Sunday’s $150,000 Fury Stakes is one of the two main preps for the $500,000 Woodbine Oaks in June. At seven furlongs, it provides three-year-old fillies with an effective starting point before stretching out in the Selene next month, if they so choose.
The Fury is also the only prep restricted to Canadian-bred fillies. Even though it is at a distance three furlongs shorter than the Oaks, it provides connections with their only shot to find out how their respective charge stacks up against the crop.
That’s interesting for a filly like Northern Passion, the lukewarm 8-5 favorite in today’s Fury. In six career starts, the Ontario-bred chestnut daughter of First Samurai has never been in a race restricted for Canadian-breds. The Mark Casse trainee broke her maiden at first asking and followed up with a gallant second to Tu Endie Wei in the Ontario Debutante. Then she captured the Grade 3 Natalma in her third career start and first ever try over the E.P. Taylor Turf Course.
Having competed in a pair of two-turn added-money events in Florida so far this year, it shouldn’t be overlooked that the Fury is a significant class drop for Northern Passion, who has been in town working regularly at Woodbine since the beginning of April.
If there’s a knock against the John Oxley charge, it’s that with all the ambitious scheduling she’s been forced to endure, she hasn’t managed to hit the board since last September, when she took the Natalma impressively.
The first mistake made was entering the Breeders’ Cup Juvenile Fillies instead of the Juvenile Fillies Turf. That resulted in a seventh place finish, 15 ¾ lengths in arrears of My Miss Aurelia. In her three-year-old bow, the $105,000 Florida Oaks at Tampa Bay Downs, she received a brutal trip from Sovereign Award winning pilot Luis Contreras, who had her 7 ½ lengths behind a :50 3/5 opening half mile. She closed wide through the lane but came up three-quarters of a length short of her winning stable-mate Dixie Strike.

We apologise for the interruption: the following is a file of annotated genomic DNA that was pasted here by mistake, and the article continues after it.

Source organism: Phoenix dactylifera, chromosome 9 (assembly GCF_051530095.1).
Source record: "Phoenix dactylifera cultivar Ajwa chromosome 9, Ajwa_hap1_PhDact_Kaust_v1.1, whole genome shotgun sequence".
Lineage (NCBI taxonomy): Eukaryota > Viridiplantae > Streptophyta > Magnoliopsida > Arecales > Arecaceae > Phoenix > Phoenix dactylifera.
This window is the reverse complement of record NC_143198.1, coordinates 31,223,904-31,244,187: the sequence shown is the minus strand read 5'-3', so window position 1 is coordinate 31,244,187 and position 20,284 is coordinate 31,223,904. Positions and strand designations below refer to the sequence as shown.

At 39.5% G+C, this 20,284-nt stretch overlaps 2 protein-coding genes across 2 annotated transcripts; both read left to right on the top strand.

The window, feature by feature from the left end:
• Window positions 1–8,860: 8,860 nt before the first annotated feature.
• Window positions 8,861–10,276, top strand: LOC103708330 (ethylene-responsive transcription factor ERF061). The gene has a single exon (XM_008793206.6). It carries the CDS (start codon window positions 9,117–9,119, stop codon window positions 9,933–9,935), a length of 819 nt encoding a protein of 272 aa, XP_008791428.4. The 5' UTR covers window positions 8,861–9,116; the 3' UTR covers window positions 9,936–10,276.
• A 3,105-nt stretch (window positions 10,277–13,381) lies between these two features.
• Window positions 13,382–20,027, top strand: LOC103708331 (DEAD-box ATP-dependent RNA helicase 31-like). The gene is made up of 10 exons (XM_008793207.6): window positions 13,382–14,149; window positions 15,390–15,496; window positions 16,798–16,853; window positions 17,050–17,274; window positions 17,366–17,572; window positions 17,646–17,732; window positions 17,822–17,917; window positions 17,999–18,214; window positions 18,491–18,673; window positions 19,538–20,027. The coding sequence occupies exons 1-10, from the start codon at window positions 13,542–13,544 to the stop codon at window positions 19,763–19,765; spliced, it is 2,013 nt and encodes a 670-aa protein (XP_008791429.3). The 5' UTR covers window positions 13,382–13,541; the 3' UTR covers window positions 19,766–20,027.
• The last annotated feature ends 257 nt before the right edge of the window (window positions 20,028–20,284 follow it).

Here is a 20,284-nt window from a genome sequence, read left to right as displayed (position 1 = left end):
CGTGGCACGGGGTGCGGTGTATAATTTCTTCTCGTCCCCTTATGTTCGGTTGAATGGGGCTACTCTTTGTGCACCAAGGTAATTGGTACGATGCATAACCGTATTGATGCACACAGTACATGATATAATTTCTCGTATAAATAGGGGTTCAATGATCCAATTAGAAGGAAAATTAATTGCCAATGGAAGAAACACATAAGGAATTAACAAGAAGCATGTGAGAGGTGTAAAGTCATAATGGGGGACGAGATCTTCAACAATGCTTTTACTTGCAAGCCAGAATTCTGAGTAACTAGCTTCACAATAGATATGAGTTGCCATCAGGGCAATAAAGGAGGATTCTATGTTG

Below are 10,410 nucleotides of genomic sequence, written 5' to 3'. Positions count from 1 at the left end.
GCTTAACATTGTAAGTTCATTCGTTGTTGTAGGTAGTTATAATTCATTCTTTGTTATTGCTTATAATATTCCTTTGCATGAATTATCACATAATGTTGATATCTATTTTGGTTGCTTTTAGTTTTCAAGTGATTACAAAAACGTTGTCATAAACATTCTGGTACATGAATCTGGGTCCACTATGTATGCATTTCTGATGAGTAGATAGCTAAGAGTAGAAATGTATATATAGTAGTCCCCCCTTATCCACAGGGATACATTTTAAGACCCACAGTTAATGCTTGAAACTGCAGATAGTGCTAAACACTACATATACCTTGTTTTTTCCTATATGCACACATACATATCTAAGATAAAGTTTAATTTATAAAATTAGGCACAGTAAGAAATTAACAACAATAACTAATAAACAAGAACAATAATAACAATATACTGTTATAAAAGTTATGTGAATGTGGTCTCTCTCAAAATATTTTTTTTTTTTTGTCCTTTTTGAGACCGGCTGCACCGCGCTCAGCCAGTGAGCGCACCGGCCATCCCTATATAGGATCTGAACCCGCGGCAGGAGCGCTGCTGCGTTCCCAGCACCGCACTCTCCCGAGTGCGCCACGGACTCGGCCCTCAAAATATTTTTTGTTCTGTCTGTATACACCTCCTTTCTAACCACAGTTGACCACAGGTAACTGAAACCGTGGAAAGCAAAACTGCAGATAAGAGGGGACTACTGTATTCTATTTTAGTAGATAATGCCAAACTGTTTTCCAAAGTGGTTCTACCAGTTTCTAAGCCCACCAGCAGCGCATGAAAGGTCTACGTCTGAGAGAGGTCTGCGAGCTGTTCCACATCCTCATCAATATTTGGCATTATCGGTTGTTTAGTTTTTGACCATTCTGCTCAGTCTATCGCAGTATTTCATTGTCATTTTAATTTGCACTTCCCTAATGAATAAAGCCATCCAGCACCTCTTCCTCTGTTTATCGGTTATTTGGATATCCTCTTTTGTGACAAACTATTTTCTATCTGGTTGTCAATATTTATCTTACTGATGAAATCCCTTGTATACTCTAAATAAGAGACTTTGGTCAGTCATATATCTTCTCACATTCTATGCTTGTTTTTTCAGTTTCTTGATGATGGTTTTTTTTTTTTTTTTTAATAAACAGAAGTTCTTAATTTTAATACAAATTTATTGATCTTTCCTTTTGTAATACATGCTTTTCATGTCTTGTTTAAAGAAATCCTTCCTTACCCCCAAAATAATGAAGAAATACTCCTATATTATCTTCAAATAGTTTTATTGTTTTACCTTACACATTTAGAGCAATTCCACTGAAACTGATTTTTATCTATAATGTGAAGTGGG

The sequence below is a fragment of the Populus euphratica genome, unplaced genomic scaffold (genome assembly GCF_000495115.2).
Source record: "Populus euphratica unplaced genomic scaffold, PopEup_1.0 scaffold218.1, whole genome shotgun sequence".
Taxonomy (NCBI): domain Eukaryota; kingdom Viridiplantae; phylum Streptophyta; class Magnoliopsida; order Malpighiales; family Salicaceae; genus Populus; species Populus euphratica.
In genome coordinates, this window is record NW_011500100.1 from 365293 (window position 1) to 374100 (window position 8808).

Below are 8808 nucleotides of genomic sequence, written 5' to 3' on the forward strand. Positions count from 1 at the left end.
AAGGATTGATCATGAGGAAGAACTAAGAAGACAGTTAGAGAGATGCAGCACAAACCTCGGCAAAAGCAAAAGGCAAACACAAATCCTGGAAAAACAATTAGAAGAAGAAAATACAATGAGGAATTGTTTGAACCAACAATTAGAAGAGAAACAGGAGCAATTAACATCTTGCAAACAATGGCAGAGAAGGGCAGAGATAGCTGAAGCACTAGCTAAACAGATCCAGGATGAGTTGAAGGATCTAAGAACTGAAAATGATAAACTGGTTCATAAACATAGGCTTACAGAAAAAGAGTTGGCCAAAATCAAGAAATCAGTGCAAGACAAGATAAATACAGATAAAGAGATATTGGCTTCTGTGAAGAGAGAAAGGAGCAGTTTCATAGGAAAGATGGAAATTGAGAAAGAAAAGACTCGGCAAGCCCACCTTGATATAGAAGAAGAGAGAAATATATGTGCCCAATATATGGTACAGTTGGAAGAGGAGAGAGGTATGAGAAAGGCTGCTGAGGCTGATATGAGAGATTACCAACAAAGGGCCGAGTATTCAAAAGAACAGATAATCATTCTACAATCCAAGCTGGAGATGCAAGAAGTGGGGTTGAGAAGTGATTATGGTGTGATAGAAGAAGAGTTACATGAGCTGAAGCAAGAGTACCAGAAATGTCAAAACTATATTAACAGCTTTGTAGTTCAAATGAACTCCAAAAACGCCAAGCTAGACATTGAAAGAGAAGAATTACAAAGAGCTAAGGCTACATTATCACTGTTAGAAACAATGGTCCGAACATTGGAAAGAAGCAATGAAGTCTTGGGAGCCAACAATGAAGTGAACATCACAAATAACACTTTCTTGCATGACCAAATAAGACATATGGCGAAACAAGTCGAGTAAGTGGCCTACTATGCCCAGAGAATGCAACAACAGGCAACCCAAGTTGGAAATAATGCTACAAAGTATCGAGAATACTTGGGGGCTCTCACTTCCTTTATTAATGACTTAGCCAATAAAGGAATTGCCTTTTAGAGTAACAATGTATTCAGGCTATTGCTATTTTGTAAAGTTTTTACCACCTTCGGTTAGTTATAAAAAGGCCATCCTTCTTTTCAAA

Northern Passion returned five weeks later in the Herecomesthebride at Gulfstream Park and really has no impact on the 1 1/8-mile event. The comment line says she ‘steadied’ at the top of the stretch. After reviewing the replay this morning, it didn’t much hamper her rally or impact the sixth-place position in which she checked in. The effort certainly raises questions about her current form. Then again, the Gulfstream turf course is notoriously firm and it may just be a matter of her not appreciating its quickness.
In any event, the Fury is the “show me” race for Northern Passion. With her winter conditioning and her ability, there’s no reason why she should lose the race, which has scratched down to a field of seven with the absence of Kitty’s Got Class. Her odds may not be attractive considering her recent form. But if the public has soured on her and she floats up to 5-2 or 3-1 in favor of her stablemate Dene Court or the Star Shoot runner-up Casa Loma, then she may be worth a play. Northern Passion now has the innermost draw in the Fury, as a result of the scratch. The way the Woodbine Polytrack appeared to play on Saturday, the inside may not be the worst place to be today. Let’s not forget about her July 9 debut when she motored up the inside like a very seasoned runner.